Veganizing TV Classics Lorelai "Trix" Gilmore's (Mock) Mock Turtle Soup Randi Milgram

You’ll be glad you made it Mock Mock, I promise.

So, we all remember the time on our beloved Gilmore Girls when Richard Gilmore, that stodgy and strict master of all things ceremonious, actually seemed like a human being, complete with all the feelings: when his bitchtastic mother, Lorelai (or ‘Trix’) died. We felt so badly for poor Richard, didn’t we? He was trapped in a glass cage of emotion, and all he wanted was Turtleneck Soup. No problem, right? When someone is in mourning, you give them what they want, especially if it’s something as innocuous as soup. Bring on the Turtleneck Soup!

Only one problem: What the $%&# is Turtleneck Soup? Nobody knew! And you couldn’t exactly ask the man knee-deep in sorrow for details. Lorelai (the second, not the deceased) needed to consult her team at the Independence Inn to figure out what to feed her father:

LORELAI: Mom, have you looked on the internet?

EMILY: For what?

LORELAI: For turtleneck soup. You could Google it.

EMILY: Can I? Can I Google it?

LORELAI: Okay, never mind. Sookie, do you have any idea what turtleneck soup could be?

EMILY: You mean mock turtle soup?

LORELAI: Mom, do you think he means “mock turtle soup?”

EMILY: Maybe that’s what he said. Is there such a thing?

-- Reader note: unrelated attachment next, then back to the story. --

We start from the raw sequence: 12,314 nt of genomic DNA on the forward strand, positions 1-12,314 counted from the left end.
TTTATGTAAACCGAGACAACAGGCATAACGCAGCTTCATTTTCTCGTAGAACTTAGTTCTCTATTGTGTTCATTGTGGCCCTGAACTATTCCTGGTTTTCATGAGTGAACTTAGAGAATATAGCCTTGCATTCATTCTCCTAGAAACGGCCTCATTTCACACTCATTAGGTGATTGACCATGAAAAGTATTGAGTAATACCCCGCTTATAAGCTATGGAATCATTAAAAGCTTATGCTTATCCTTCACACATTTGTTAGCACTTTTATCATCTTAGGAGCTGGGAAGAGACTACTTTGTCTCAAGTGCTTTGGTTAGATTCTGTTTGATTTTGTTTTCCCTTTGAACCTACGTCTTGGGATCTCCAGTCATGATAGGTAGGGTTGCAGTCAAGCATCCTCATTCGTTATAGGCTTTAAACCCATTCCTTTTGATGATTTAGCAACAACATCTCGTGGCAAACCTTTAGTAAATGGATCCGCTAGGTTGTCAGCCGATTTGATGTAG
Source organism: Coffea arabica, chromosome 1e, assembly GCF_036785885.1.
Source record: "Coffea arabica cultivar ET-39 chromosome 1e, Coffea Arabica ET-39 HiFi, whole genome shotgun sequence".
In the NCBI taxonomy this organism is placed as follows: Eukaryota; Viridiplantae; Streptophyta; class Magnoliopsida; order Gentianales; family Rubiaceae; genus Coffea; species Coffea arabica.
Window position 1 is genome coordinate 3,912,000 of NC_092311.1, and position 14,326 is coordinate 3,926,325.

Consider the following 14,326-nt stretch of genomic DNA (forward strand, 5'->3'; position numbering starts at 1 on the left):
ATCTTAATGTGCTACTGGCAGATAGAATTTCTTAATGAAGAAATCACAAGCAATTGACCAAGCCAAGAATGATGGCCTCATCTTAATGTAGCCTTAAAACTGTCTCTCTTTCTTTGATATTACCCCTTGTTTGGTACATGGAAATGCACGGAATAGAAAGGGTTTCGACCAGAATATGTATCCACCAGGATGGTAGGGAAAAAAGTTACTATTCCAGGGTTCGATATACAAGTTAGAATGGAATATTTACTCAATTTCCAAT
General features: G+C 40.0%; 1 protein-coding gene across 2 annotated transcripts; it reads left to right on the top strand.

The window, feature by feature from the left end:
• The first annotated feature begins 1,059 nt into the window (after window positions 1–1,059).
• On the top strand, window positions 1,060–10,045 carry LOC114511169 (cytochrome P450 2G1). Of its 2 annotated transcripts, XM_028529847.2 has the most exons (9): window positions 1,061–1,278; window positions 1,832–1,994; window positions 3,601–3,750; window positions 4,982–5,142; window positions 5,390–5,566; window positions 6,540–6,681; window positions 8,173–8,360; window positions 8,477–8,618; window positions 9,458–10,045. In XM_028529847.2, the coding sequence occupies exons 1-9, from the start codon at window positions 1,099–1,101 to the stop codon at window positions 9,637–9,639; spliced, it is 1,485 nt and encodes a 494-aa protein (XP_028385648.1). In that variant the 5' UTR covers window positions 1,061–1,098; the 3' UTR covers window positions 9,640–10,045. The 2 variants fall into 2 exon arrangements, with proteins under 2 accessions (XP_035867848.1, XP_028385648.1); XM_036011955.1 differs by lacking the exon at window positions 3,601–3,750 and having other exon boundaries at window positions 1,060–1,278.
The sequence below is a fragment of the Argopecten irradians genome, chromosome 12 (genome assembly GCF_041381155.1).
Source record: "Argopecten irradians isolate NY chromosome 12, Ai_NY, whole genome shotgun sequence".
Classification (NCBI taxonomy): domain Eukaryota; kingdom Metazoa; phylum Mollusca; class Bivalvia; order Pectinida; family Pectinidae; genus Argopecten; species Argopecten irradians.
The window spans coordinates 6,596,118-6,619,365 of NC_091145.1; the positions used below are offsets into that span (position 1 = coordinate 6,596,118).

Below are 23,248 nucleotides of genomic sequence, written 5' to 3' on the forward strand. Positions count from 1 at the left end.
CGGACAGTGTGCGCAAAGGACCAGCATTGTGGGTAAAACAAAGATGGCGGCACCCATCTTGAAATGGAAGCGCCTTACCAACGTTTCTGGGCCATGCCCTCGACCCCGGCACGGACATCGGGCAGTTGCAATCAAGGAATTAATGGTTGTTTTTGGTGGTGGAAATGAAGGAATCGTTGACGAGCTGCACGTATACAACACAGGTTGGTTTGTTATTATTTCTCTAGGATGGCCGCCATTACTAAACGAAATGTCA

LORELAI: I think so. [to Sookie] Can you make mock turtle soup?

SOOKIE: I never tried, but I think I have a recipe for it somewhere here.

LORELAI: So, Mom, Sookie’s tracking down the soup. What else can I do?

EMILY: Nothing. If you can find the soup, that’ll be enough.

I found the soup, Emily! And I made it! And lo, it was delicious. Finally, I think I’ve done something Emily Gilmore would be proud of. Well, maybe not proud of (that’s not her thing), but maybe she’d be pleased? Okay, okay, that’s not her thing either. Fine, maybe this soup would be satisfactory enough to keep her from throwing a boiling pot of it onto her current maid. I’ll take it!

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Boil that water down

So I know a lot of you are still skeptical of vegan food, and I get it – it’s got some unknown ingredients, it’s not what you grew up eating, it’s out of your comfort zone, whatever, I can understand being a little wary. But, I must say, of all the foods I’ve ever veganized – hell, of all the food in the world – this is the one you really want to veganize. I can understand if you used regular cream instead of cashew cream in my mulligatawny, or if you used regular cheese pizza to make my Cheesy Blasters. But for this soup, I’ve done a veritable public service providing a mock version of Mock Turtle Soup. Why am I so sure that THIS recipe is the one you gotta veganize?

BECAUSE THE REAL THING IS REVOLTING. And not in the cool sense of the word that “Matilda: The Musical” plays on in the song “Revolting Children” (meaning the children are starting to fight back) (actually, the authentic Mock Turtle Soup probably would fight back . . . ); I mean it in the sense that it would make you vomit:

From Wikipedia

Mock turtle soup is an English soup that was created in the mid-18th century as a cheaper imitation of green turtle soup. It often uses brains and organ meats such as calf’s head or a calf’s foot to duplicate the texture and flavour of the original’s turtle meat.

EW! Disgusting! Brains and feet? England, what is wrong with your foods?!

It gets worse. There’s an old (“olde”) recipe:

 “Take a large calf’s head. Scald off the hair. Boil it until the horn is tender, then cut it into slices. . .” 

Scald off the hair?! THE HORN?? Dude, that’s enough. I have to go throw up now.